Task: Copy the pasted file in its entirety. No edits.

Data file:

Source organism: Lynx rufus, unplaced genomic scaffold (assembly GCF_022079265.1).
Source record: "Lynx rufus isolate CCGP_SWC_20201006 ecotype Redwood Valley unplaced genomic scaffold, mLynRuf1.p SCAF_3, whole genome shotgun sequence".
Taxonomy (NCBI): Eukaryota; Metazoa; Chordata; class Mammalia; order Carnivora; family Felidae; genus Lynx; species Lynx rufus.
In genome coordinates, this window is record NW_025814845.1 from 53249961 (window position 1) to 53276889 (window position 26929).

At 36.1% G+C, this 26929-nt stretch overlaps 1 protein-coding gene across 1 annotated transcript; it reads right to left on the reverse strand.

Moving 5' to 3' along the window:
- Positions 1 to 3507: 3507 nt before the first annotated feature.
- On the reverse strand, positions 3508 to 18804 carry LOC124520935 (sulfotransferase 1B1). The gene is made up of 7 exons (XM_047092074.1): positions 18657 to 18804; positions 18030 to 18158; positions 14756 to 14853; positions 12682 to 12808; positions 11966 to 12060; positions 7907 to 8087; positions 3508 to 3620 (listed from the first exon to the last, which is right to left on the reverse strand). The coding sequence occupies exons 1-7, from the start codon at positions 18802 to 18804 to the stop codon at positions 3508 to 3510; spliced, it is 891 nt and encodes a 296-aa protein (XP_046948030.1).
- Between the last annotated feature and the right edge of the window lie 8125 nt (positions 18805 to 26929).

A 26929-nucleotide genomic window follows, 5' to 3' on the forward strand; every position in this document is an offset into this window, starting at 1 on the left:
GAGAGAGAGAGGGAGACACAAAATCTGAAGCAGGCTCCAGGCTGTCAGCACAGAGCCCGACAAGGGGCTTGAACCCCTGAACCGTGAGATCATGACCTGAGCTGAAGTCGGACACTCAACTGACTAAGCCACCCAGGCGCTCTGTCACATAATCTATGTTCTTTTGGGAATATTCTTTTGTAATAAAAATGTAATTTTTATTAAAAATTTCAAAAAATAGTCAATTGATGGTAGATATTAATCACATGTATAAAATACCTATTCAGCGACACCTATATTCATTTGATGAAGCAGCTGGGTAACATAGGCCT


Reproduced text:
Source organism: Lynx rufus, unplaced genomic scaffold (assembly GCF_022079265.1).
Source record: "Lynx rufus isolate CCGP_SWC_20201006 ecotype Redwood Valley unplaced genomic scaffold, mLynRuf1.p SCAF_3, whole genome shotgun sequence".
Taxonomy (NCBI): Eukaryota; Metazoa; Chordata; class Mammalia; order Carnivora; family Felidae; genus Lynx; species Lynx rufus.
In genome coordinates, this window is record NW_025814845.1 from 53249961 (window position 1) to 53276889 (window position 26929).

At 36.1% G+C, this 26929-nt stretch overlaps 1 protein-coding gene across 1 annotated transcript; it reads right to left on the reverse strand.

Moving 5' to 3' along the window:
- Positions 1 to 3507: 3507 nt before the first annotated feature.
- On the reverse strand, positions 3508 to 18804 carry LOC124520935 (sulfotransferase 1B1). The gene is made up of 7 exons (XM_047092074.1): positions 18657 to 18804; positions 18030 to 18158; positions 14756 to 14853; positions 12682 to 12808; positions 11966 to 12060; positions 7907 to 8087; positions 3508 to 3620 (listed from the first exon to the last, which is right to left on the reverse strand). The coding sequence occupies exons 1-7, from the start codon at positions 18802 to 18804 to the stop codon at positions 3508 to 3510; spliced, it is 891 nt and encodes a 296-aa protein (XP_046948030.1).
- Between the last annotated feature and the right edge of the window lie 8125 nt (positions 18805 to 26929).

A 26929-nucleotide genomic window follows, 5' to 3' on the forward strand; every position in this document is an offset into this window, starting at 1 on the left:
GAGAGAGAGAGGGAGACACAAAATCTGAAGCAGGCTCCAGGCTGTCAGCACAGAGCCCGACAAGGGGCTTGAACCCCTGAACCGTGAGATCATGACCTGAGCTGAAGTCGGACACTCAACTGACTAAGCCACCCAGGCGCTCTGTCACATAATCTATGTTCTTTTGGGAATATTCTTTTGTAATAAAAATGTAATTTTTATTAAAAATTTCAAAAAATAGTCAATTGATGGTAGATATTAATCACATGTATAAAATACCTATTCAGCGACACCTATATTCATTTGATGAAGCAGCTGGGTAACATAGGCCT